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Top Sales Student Transformed Adversity into Opportunities

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Jindal School marketing senior Kathryn McCord was in her performance comfort zone when she spoke at the 2015 Scholarship Breakfast last November.

Dancer, dynamic salesperson, budding entrepreneur, Kathryn McCord exudes relentless energy — sparkling eyes, contagious laughter, an effervescent personality. No surprise that she is one of the top students in the Naveen Jindal School of Management’s Professional Sales Concentration, having recently placed in the top 10 at the prestigious Great Northwoods Sales Warm-Up at the University of Wisconsin.

McCord’s ranking, in addition to giving her close access to national recruiters and sales executives at the competition, opened new opportunities at home.

She was asked by Dr. Howard Dover, clinical marketing professor and director of JSOM’s Center for Professional Sales, to take on the position of business development representative in the school’s development office. The job involves assisting with sales and business development, as well as helping promote JSOM’s recent 2015 Scholarship Breakfast, an annual fundraising event. A scholarship recipient herself, McCord was asked to the share the podium, as the event’s student speaker, with Emmy award-winning musician, author and philanthropist Peter Buffet, son of billionaire investor Warren Buffet.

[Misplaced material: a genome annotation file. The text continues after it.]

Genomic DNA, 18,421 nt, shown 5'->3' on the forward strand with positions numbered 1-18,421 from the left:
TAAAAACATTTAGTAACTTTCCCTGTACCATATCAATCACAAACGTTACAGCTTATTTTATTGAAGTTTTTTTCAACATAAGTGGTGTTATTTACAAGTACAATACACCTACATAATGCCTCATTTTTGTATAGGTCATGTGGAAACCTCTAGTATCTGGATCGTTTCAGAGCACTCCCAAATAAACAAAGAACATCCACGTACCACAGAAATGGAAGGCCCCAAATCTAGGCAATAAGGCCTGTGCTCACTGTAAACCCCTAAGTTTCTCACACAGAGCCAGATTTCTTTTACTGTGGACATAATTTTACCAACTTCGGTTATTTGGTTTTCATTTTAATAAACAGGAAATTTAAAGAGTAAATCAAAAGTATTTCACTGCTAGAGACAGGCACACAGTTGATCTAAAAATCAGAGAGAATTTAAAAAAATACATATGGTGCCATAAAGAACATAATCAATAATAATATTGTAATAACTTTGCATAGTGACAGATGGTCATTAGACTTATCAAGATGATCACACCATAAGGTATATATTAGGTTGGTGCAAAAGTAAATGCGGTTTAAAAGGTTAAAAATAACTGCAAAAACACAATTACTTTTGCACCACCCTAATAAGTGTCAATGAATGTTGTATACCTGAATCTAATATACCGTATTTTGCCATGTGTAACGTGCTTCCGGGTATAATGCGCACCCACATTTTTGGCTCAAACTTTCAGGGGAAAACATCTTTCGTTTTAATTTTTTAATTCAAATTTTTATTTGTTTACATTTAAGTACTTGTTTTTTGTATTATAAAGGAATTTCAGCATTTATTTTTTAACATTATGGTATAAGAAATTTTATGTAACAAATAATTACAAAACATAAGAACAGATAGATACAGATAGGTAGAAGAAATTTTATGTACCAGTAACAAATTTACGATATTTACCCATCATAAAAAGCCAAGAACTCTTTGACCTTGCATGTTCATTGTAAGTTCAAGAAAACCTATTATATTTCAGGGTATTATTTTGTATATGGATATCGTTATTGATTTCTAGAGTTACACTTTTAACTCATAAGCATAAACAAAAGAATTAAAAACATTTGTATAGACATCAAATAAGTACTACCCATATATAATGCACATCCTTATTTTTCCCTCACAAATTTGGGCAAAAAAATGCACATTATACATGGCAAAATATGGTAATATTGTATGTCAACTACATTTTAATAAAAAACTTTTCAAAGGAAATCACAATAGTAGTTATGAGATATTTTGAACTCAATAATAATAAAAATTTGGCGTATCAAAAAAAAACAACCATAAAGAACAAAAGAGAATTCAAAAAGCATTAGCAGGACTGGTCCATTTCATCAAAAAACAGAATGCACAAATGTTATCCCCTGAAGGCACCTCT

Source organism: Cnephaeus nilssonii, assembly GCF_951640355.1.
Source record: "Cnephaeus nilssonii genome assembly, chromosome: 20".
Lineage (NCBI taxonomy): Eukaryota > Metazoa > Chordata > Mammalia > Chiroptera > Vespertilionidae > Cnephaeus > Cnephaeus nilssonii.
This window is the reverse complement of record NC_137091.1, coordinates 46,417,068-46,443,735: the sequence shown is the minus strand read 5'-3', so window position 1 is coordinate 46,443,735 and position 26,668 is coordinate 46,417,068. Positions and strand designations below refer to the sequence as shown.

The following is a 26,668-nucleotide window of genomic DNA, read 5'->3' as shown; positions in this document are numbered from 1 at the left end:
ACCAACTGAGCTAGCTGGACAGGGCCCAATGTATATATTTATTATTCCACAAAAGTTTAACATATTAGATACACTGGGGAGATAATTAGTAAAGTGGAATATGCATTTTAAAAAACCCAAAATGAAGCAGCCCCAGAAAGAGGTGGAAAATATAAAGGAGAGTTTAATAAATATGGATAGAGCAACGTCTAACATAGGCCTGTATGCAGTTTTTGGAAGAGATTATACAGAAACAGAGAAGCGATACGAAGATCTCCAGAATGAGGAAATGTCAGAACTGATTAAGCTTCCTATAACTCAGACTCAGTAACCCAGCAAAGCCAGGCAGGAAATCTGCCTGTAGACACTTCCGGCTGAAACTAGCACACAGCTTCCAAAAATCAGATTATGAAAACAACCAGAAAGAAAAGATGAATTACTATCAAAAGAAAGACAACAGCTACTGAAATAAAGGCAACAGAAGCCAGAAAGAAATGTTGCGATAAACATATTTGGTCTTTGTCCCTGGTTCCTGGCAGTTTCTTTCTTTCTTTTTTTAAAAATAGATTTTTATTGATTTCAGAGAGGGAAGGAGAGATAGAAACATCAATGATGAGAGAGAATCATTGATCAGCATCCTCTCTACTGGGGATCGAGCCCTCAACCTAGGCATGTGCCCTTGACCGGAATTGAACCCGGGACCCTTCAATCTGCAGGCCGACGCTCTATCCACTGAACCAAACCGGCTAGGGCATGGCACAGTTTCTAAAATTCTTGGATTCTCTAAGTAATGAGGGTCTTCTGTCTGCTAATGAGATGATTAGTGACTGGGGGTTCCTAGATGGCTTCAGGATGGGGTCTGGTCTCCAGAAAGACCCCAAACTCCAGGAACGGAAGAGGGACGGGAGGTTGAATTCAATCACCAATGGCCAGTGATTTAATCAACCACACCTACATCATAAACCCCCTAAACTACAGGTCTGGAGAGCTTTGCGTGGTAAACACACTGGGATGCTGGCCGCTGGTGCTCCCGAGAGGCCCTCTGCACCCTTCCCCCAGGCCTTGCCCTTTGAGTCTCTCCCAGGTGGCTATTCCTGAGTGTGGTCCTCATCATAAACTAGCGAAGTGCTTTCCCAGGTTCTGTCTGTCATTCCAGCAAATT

Peter Buffet with McCord after the event.

“Kathryn has been working with our development team since the start of the fall semester,” says Erica Yaeger, assistant dean of development and alumni relations. “We loved that she had experienced philanthropy and had an appreciation for the impact of philanthropy. This understanding, coupled with her coursework with the Center for Professional Sales, made her the perfect addition to our team. Her sales experience has given her the confidence to ‘make an ask’ and an understanding of how a scholarship can transform a student’s life.

“Kathryn also is a performer at heart, which is why we knew she would be able to speak with confidence and clarity about the importance of scholarship support to Jindal School students at the annual breakfast,” Yaeger says. “I also think she has such a compelling story that has provided her with a unique perspective of how to be an effective business leader.”

A senior marketing student, McCord was born in Dallas but grew up in the Democratic Republic of the Congo and Kenya as the daughter of missionary parents — circumstances that have significantly shaped her life, she says.

“It was an amazing experience,” she says. “As part of the high school curriculum, we went on trips to live with different ethnic communities and learn about their cultures. There were great opportunities while in Africa, but also a number of violent incidents that happened around us. When I was 12, we were robbed. I was very scared.

“At that time, in the area where we lived, there was a high crime rate. As a female, I couldn’t go very many places.

“My senior year of high school, there were presidential elections between candidates from two dominating ethnic communities. It was generally believed that the elections were rigged, and violence erupted in some areas. Near us, there were riots going on, and you could hear gunshots going off — about three miles from my house. I was scared constantly and just lived with the stress. My goal was just to graduate, so I could return to the U.S.”

At 18, McCord began her studies in elementary education and anthropology at Wheaton College in Illinois. She had experienced borderline anorexia in high school but began binge eating in college, gaining 40 pounds in two years. She was referred to a counselor and provided a meal plan. It didn’t work, she said.